Hamas and the Long Game

I’m supposed to be working on my novel today.

But as I sit in a coffee shop here in Columbia, Missouri, my phone keeps lighting up with another text from one David Cozocaru who appears to be tasked with inundating the members of a certain WhatsApp group with English updates concerning the current war. It’s difficult to focus on the speculative reality I’m attempting to populate with characters and ideas while reading about bombs, tunnels, missiles, surgical strikes, sirens, and, inevitably, the dead and wounded.

Like everyone of a certain age, I’ve lived through innumerable conflicts between Israel and her Arab neighbors. This one comes not as a surprise then, but rather as an unwelcome continuation, an interminable moment in the sweep of Israeli history. This time it’s Gaza again.  It’s Gaza, stupid.

And so it goes. The missiles explode in Israel. The airstrikes commence, the world reacts to Israel’s reaction. From the accursed Gaza Strip these projectiles come. Gaza,a place governed, if that’s the proper word, by an organization that fulfils the Hollywood stereotype of an Arab: Unwaveringly committed to Israeli’s destruction, an organization for which the word “monomaniac” was invented.

The world seems unable to comprehend Hamas. The world would like to believe that Hamas is a rational actor, a political entity that the other side can meet in a room at a round table, negotiate peace and a mutually satisfactory future for both sides.  This time Hamas’s defenders include Representative Rashida Tlaib, whose plaintive cries on the floor of the House of Representatives would have broken my heart if I did not understand its disingenuousness.  That is, it was antisemitic propaganda.

Much of the world would like to hold Israel responsible for each Gaza flareup. The Goliath that wreaks destruction upon the David who sits innocently absorbing blow after blow inflicted upon him for no sufficient reason, or worse, for reasons of capricious violence.  The world would prefer an equal number of dead Israelis and Palestinians; that equivalence would, somehow, set things sort of right.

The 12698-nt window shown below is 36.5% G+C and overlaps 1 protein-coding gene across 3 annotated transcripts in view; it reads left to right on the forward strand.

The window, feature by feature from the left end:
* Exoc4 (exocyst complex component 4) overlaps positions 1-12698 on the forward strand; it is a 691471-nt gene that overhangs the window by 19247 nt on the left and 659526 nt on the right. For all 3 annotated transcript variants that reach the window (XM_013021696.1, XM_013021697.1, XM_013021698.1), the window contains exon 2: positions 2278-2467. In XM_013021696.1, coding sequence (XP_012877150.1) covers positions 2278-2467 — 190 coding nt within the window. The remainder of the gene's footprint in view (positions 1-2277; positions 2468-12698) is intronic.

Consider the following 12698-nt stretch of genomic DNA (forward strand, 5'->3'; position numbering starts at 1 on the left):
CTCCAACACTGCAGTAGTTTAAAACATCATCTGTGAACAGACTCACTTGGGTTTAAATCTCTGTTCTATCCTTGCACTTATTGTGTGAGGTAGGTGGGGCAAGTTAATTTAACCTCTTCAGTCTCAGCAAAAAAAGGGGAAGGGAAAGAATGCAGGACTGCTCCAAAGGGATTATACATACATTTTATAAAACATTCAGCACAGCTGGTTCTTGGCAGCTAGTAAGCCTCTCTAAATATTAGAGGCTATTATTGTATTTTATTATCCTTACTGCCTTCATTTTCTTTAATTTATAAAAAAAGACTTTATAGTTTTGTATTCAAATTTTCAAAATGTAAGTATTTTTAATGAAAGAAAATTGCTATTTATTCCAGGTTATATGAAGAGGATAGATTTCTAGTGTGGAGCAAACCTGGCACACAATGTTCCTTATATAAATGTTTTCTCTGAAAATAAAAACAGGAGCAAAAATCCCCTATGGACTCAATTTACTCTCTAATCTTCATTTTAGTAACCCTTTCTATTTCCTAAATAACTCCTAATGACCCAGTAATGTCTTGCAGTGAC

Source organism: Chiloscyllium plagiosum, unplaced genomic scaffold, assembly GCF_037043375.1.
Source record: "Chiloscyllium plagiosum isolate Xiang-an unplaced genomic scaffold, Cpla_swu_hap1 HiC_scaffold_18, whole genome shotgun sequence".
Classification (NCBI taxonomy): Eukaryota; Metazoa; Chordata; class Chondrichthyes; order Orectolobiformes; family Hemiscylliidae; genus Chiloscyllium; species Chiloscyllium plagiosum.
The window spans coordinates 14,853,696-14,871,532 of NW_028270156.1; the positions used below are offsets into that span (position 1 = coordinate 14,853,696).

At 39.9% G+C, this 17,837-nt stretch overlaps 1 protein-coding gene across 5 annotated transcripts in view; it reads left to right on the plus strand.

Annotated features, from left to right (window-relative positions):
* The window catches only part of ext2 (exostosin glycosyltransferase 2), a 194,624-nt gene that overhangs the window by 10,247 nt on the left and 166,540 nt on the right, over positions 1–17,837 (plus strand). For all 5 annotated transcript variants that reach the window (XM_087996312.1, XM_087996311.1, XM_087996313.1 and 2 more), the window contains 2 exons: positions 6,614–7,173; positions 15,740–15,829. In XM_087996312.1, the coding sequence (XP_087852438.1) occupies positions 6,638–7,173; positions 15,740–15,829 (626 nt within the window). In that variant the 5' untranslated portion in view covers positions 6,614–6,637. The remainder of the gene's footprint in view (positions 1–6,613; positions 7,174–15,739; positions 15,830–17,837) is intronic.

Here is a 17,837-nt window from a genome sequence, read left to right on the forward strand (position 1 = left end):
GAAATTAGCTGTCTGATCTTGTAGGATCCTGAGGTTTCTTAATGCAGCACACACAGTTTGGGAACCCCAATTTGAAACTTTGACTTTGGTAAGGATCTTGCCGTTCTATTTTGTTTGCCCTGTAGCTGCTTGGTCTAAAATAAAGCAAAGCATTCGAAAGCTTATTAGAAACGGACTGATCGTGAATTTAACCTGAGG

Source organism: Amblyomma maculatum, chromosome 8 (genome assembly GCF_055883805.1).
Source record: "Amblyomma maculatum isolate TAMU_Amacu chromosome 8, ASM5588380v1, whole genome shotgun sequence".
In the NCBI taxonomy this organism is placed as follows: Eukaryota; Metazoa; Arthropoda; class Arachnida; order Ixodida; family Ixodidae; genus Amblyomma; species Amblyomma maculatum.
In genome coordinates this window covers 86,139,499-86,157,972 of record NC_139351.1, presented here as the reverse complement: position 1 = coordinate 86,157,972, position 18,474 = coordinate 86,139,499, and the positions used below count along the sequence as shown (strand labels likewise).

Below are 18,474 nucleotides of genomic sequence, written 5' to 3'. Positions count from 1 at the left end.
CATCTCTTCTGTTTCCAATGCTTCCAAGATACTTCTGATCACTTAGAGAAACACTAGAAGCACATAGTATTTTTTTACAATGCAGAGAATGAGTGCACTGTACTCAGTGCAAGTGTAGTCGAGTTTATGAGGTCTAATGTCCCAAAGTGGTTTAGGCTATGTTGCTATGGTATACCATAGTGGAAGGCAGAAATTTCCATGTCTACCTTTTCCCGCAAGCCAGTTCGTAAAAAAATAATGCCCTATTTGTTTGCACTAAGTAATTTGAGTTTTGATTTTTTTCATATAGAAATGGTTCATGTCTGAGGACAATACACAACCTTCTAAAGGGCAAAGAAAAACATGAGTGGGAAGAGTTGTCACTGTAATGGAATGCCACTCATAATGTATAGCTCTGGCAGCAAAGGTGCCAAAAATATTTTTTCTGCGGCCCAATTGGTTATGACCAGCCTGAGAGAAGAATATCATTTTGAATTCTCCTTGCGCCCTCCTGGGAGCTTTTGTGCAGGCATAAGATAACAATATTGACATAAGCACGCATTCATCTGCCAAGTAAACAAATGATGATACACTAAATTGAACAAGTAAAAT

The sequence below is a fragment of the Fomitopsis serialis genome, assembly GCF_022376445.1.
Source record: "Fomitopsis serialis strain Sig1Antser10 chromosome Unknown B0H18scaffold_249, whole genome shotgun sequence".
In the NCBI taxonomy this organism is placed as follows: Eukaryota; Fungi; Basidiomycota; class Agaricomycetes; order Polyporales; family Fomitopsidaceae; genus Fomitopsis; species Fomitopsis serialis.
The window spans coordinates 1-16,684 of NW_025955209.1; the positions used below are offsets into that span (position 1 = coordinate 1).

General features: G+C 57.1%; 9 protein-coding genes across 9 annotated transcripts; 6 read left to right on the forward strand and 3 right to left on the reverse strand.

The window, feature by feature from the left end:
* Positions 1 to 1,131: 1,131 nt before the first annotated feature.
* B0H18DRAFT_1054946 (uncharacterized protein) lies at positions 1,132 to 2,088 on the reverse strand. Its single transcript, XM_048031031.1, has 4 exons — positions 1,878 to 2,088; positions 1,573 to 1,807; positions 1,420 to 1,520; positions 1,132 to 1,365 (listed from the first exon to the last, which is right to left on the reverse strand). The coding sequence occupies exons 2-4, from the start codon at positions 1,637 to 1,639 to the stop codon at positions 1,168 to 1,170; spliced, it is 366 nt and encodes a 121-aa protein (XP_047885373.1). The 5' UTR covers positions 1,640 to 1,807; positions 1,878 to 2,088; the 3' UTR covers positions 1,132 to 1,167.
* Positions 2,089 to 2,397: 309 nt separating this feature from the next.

But we’ve been here before. There have, indeed, been many befores, far too many of them. And I understand. It’s difficult to wrap one’s head around the reality of Hamas. In one way for sure, Hamas is, indeed, a rational actor–when working out when to send the rockets.  This it well understands how to do with a modicum of strategic skill.  The men of Hamas know how to terrorize without inflicting mass death.  Not that they would object to a massive number of Israeli dead; its technology simply does not (yet) permit such an accomplishment. But it’s sufficient enough to launch thousands of these things, knowing that sirens will blare, hundreds of thousands will flee to their shelters or safe rooms or their stairwells, and life, for the duration of this war, will be disrupted.

And Hamas knows. Its leaders must know that Israeli reaction to missiles sent to Sderot will be deadly and disproportionate. But they also know the world will look on with shock at the glaring asymmetry and cry “war crimes!” and “ceasefire! and “racism!”  They know that the Security Council will meet, and whoever is secretary general at the moment will wring his hands and declare his dismay. And they know that sooner or later it will all end.  And they know that on the day the first missile barrage commences they will be left with a depleted arsenal, dead leaders, dead citizens, and countless buildings turned to rubble. They must know that this will be the cost of their actions. But they do it anyway.

Hamas’s leaders know all of this. Yet over and over Hamas initiates this series of cause and effect events. They do it for political gain among the Palestinian people, and for the sake of the long game, the hope that someday, eventually, Israel will succumb and go away, vanish into the air along with the Crusaders, the Turks, and the British. They calculate, as horrible as it is for the average Western liberal to conceive, that their people can tolerate this periodic warfare and the deaths of men, women, and children, and destruction of infrastructure, because, ultimately, it will be worth it.  All will be justified. The Zionists will en masse pack up and go back to Europe or wherever it was they came from, and they can move into Haifa.

This then is what Israel confronts: a political entity that is not a rational actor; it is a terrorist entity willing time after time to instigate a pummeling and the resultant suffering of its people for the sake of the long game, whose imagined results, however, will never take place.

About the Author
Phil M. Cohen is a rabbi, author, novelist with interests in bioethics, Israel, fiction, Bible, and Jewish thought. His novel Nick Bones Underground won a Finalist award in the category of Debut Novel from the Jewish Book Council..
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